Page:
That same evening I gave the women John 14:13-14 and told them that these promises were their inheritance. Mrs. Wang stood up and asked, “Can the Lord Jesus save my husband? He is a drunkard. I have never known him to come home sober since I married him. He spends so much money for drink that the children and I never have enough to eat, nor warm clothing enough to keep us comfortable in winter. Can the Lord Jesus save a man like that, Miss Vaughan?” “Yes,” I replied, “He came to seek and to save that which was lost. Can you believe?” She burst into tears, “Oh, yes, but I’m so ignorant. I don’t know how to pray. Won’t you pray for me?”
I put the matter before the class, telling them we must be agreed to pray every day for this man. This we did for two weeks, at the end of which time the class had to be disbanded that I might go on with my work in another territory.
A Changed Man
A year later, I returned to this district. The morning my class opened Mrs. Wang was among the first arrivals. Rushing in and throwing her arms around me, she praised God for His goodness to her. This was her story:
“A year ago, at the close of the class in which I learned to know my Saviour, I went home and told my husband I had become a Christian. He was furiously angry and beat me so that I was not able to leave my bed for a month. He reviled me and cursed me every day, continuing to persecute me for six months. All the time I prayed for him constantly. I just asked God to forgive him because he didn’t understand.
“And then one day he came home early from the market, sober for the first time since I had known him. ‘What is the matter with you?’ I cried in astonishment.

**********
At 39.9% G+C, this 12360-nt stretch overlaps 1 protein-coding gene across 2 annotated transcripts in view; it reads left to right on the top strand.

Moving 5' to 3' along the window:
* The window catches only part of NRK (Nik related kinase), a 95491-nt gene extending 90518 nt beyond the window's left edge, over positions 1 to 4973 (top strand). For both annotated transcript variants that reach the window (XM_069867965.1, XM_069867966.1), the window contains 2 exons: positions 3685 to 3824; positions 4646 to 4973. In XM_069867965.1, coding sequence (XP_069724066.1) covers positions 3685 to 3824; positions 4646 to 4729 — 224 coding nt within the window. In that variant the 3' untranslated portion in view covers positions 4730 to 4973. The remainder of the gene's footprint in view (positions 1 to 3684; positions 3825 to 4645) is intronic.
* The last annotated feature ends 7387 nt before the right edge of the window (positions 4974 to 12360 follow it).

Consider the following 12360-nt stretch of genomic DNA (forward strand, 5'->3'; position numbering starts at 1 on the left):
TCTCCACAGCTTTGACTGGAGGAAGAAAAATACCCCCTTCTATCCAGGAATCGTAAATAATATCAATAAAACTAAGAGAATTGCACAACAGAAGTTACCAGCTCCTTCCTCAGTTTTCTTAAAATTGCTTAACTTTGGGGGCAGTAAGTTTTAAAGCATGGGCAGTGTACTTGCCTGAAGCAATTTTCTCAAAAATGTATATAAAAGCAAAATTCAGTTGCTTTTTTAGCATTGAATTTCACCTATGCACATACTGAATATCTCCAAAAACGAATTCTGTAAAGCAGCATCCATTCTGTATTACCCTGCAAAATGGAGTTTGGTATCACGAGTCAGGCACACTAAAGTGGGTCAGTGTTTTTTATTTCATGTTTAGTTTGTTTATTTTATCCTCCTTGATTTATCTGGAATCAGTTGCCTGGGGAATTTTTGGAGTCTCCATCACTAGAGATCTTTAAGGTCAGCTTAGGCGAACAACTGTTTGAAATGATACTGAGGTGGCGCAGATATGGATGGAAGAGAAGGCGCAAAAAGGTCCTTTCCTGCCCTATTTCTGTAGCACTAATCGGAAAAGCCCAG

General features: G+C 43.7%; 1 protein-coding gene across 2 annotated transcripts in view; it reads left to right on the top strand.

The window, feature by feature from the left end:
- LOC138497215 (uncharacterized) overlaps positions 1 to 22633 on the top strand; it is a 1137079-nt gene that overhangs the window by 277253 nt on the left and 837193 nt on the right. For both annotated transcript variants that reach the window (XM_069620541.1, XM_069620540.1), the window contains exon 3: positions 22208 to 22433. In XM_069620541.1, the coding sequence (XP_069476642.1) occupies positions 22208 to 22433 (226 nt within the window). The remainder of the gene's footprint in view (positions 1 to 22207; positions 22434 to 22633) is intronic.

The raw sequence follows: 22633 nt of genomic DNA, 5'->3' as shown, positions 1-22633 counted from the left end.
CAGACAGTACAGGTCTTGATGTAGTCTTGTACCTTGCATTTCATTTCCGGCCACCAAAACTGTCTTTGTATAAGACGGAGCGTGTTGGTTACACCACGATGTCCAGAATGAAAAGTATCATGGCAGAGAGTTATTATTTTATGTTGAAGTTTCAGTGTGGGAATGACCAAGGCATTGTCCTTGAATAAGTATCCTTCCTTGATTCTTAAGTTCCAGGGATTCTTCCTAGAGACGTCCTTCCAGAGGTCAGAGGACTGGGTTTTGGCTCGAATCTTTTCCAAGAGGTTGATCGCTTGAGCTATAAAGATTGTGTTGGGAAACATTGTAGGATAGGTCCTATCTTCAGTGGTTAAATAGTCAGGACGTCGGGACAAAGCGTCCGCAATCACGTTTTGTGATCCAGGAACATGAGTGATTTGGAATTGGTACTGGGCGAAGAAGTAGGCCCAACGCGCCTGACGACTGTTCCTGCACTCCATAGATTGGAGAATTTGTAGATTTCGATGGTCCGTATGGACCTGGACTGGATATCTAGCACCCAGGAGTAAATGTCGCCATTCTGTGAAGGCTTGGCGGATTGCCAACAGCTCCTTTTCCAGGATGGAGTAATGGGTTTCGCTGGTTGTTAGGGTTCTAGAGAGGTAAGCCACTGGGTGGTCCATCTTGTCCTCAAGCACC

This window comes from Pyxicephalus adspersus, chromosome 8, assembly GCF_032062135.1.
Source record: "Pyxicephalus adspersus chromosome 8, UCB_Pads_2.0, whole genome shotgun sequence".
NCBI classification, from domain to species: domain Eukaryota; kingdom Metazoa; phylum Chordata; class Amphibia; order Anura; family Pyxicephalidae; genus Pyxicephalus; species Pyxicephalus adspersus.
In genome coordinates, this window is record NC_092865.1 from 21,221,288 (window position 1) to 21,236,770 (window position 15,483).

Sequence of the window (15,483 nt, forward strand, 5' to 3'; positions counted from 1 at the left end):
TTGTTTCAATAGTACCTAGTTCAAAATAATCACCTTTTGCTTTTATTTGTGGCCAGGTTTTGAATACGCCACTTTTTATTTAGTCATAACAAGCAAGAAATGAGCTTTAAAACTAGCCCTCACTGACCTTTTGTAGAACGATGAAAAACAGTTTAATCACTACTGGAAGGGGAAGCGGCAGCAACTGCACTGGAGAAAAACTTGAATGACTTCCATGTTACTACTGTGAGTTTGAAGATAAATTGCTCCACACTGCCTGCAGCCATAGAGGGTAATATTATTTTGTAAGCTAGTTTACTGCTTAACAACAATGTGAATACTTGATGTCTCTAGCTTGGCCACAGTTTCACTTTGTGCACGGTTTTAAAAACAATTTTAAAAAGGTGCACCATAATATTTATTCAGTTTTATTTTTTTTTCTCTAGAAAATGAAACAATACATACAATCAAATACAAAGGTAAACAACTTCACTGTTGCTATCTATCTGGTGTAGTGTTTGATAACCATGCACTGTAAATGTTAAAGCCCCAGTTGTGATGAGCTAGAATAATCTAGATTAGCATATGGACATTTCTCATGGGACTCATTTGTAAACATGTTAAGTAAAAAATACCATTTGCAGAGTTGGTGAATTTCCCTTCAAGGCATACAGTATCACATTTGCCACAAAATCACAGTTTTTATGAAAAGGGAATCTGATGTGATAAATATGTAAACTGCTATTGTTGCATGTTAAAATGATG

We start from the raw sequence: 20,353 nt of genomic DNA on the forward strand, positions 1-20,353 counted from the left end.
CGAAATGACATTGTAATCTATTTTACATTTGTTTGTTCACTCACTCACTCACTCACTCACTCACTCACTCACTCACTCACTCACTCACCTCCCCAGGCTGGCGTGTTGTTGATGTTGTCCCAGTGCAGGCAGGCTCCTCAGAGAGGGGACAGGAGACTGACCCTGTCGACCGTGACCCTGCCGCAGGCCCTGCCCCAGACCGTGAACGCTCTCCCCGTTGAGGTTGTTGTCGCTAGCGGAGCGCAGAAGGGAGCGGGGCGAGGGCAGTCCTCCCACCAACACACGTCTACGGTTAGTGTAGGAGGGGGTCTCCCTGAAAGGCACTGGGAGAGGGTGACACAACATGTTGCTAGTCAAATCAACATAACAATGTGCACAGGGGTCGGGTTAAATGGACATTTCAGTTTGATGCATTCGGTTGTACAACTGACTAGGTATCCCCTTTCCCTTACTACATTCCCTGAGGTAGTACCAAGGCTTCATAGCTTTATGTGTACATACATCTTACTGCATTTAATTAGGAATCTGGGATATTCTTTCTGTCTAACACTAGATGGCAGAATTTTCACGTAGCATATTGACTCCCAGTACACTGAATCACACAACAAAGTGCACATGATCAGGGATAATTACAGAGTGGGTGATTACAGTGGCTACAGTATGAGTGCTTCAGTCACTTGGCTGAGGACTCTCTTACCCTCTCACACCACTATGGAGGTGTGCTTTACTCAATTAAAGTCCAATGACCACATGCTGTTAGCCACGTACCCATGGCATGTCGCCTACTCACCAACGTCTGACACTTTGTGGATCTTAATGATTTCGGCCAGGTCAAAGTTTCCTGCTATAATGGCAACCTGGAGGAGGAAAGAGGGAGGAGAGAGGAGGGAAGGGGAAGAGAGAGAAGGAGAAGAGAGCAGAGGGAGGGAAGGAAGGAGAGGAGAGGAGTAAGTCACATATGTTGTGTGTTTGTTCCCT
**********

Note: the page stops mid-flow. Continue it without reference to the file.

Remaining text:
“‘That’s what I came to ask you,’ he replied. ‘Am I out of my mind? Today when I had finished my business in the market I went across to the wine shop, and just as I was lifting my foot over the threshold, a voice inside my body said very loudly, “Don’t go in there, go home!” I was so startled that I dropped my purse and spilled all my coins on the ground. I tried to make myself quiet by thinking that it must have been some boys making fun of me, but there was not a soul in sight. I was very much puzzled and called myself a fool. But again as I lifted my foot over the threshold, there came that voice, louder and more insistent than ever: “Don’t go in there, go home! Don’t go in there, go home!” I came right home as fast as I could. I am very much frightened. What is the matter with me?’
“‘I know what’s the matter. That’s the Lord Jesus. He is the Heavenly Father’s Son. He died on the Cross to save you. He does not want you to go in the wine shop and get drunk and be lost. It is the voice of His Holy Spirit speaking to you.’
“He was astounded. He listened intently while I told him over and over again that Jesus was his Saviour. He said, ‘Why didn’t you tell me this before? I didn’t understand. I’ll never drink any more in my life.’”
And he never did. He was truly converted. He and his family became members of the church and he sent his children to a Christian school. Mrs. Wang lived another four years after her husband was saved and died a blessed happy Christian, rejoicing in Jesus and His power to save.